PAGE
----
Executive search firm Toft Group has placed Dr. Rachel Cervantes as Vice President of Business Development at Synthetic Genomics Inc., in La Jolla, CA. Dr. Cervantes was previously Vice President of Corporate Development at the University City Science Center in Philadelphia. She has over 20 years of experience in the commercial and scientific aspects of pharmaceutical innovation within large pharmaceutical, biotech, and academic research environments. She was Senior Director of Business Development at Egalet Corporation, and held similar roles at Inovio Pharmaceuticals and Merck & Co., where, in addition to evaluating, structuring and negotiating global healthcare partnerships, she also held leadership roles within R&D and marketing. In addition to her private sector experience, Dr. Cervantes was a research associate at the Salk Institute at Biological Sciences where she conducted NIH-funded cancer research. She holds a PhD in Cell & Molecular Biology from the University of Cincinnati, and an MBA from the University of Pennsylvania.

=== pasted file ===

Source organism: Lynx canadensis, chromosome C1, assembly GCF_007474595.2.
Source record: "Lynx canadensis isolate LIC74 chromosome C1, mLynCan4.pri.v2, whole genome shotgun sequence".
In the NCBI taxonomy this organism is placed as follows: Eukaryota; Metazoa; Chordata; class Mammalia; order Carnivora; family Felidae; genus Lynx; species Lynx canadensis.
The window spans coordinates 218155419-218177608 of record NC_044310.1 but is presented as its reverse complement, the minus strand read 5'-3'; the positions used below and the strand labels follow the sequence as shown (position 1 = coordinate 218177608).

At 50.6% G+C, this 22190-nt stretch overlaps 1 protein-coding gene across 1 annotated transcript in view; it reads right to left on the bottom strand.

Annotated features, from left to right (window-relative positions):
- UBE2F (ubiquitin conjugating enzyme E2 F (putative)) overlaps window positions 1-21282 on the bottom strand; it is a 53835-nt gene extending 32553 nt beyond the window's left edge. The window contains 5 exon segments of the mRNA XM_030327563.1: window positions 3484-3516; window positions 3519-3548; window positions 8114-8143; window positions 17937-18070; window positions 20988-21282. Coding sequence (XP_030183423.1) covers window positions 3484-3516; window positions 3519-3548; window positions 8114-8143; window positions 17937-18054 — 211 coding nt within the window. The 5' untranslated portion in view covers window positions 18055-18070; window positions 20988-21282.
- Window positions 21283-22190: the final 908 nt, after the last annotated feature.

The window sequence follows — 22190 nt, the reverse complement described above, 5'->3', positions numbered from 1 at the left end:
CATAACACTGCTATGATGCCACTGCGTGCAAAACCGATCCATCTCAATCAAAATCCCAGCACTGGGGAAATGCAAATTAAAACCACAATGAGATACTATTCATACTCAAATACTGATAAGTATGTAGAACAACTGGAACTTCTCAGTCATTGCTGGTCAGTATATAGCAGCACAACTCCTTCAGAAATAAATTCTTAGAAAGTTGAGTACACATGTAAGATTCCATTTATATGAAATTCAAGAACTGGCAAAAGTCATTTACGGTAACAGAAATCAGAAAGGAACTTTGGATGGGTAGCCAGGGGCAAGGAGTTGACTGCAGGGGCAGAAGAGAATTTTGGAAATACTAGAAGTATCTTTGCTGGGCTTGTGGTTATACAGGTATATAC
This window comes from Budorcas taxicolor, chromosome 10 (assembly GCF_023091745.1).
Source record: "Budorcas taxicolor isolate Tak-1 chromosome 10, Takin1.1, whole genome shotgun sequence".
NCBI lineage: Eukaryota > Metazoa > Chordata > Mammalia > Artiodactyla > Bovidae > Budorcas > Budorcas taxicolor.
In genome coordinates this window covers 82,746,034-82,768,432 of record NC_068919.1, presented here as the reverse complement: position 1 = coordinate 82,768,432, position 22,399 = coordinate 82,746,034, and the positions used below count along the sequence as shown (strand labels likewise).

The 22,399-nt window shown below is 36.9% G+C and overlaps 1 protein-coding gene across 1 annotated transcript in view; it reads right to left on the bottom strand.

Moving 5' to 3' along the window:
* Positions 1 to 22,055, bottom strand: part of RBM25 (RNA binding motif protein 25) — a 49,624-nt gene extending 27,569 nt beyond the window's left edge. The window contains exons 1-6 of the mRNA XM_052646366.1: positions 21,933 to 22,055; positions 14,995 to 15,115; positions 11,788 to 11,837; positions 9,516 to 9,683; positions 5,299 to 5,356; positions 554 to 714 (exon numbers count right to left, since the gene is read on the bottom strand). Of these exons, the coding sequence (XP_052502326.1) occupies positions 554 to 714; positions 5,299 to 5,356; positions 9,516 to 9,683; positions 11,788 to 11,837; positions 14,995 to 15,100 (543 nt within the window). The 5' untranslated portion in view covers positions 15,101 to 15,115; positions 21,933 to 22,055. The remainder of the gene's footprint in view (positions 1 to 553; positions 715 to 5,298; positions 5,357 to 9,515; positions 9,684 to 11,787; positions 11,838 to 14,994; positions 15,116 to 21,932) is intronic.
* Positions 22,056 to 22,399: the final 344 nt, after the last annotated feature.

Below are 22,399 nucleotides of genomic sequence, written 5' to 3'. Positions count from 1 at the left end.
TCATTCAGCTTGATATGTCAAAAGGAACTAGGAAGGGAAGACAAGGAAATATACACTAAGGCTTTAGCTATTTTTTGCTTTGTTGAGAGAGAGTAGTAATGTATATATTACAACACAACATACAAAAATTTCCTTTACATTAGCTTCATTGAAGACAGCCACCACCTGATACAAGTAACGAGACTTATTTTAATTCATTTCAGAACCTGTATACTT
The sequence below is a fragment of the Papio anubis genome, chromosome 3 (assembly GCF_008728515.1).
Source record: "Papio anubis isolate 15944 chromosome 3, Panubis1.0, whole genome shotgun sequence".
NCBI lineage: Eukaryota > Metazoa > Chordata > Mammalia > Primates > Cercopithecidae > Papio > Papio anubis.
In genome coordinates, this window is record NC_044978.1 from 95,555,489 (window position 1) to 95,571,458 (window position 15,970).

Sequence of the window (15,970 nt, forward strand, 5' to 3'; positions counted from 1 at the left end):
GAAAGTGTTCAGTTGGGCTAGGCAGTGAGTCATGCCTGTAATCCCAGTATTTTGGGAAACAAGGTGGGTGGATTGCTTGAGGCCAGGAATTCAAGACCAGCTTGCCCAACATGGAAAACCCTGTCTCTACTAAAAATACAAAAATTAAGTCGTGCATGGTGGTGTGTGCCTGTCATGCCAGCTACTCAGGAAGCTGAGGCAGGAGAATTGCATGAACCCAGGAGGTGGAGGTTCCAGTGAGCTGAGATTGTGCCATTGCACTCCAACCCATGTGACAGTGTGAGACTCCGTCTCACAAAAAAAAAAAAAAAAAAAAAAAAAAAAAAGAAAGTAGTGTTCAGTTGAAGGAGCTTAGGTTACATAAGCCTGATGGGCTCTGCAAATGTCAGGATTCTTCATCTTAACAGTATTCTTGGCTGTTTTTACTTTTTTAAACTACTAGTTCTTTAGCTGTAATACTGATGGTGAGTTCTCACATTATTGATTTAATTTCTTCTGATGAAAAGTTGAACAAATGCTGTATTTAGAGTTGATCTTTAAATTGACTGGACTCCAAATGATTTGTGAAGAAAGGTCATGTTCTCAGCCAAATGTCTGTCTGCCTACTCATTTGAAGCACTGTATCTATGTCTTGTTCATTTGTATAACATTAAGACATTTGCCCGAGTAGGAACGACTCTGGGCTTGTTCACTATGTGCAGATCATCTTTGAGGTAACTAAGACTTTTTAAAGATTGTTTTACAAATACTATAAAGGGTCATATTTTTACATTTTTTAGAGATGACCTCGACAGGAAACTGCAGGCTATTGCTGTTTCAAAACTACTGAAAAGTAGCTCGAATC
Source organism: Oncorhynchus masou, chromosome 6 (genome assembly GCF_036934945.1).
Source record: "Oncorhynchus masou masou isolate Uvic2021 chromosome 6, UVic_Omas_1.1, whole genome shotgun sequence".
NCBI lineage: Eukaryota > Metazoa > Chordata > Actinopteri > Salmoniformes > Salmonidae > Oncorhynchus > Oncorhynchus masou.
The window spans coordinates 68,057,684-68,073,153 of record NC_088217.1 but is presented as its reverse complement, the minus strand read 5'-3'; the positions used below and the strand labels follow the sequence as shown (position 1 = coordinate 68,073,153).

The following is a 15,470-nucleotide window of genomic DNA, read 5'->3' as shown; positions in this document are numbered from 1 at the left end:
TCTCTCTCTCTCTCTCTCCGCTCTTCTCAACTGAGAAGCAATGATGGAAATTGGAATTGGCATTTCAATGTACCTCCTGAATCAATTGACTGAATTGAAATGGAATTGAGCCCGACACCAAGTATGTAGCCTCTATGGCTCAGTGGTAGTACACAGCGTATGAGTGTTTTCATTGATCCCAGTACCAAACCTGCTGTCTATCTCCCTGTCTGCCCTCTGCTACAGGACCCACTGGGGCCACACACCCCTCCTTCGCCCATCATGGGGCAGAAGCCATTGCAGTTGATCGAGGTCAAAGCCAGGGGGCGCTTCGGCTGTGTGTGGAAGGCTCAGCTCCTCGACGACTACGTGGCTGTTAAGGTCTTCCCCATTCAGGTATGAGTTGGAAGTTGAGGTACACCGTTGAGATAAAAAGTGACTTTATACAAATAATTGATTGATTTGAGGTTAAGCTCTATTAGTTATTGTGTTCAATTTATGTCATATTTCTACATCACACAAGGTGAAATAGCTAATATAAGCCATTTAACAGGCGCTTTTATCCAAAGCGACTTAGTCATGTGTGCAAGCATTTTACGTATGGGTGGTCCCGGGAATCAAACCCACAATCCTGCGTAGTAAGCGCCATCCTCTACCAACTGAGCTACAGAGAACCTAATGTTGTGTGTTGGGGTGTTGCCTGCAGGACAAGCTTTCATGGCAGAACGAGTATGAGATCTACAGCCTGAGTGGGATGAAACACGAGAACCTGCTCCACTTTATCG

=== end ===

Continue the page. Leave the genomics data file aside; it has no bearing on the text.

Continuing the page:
About Synthetic Genomics Inc.
Synthetic Genomics Inc. (SGI) is a global leader in the fields of synthetic biology and synthetic genomics utilizing our foundational intellectual property in these rapidly evolving disciplines to design and build biological systems to solve global sustainability challenges. SGI provides solutions in genomics research, bioproduction, and applied products. Their research segment is focused on genomics solutions for academic and commercial R&D organizations. The commercial products and services include instrumentation, reagents, DNA synthesis services, and bioinformatics services and software. SGI’s efforts in bio-based production are targeted at improving existing biological production hosts and developing entirely new synthetic production hosts with the goal of more efficient production of pharmaceuticals, vaccines, nutritionals, and bio-industrial products derived from renewable biological resources. Their host systems can also enable entirely new products that were once not scientifically or economically viable.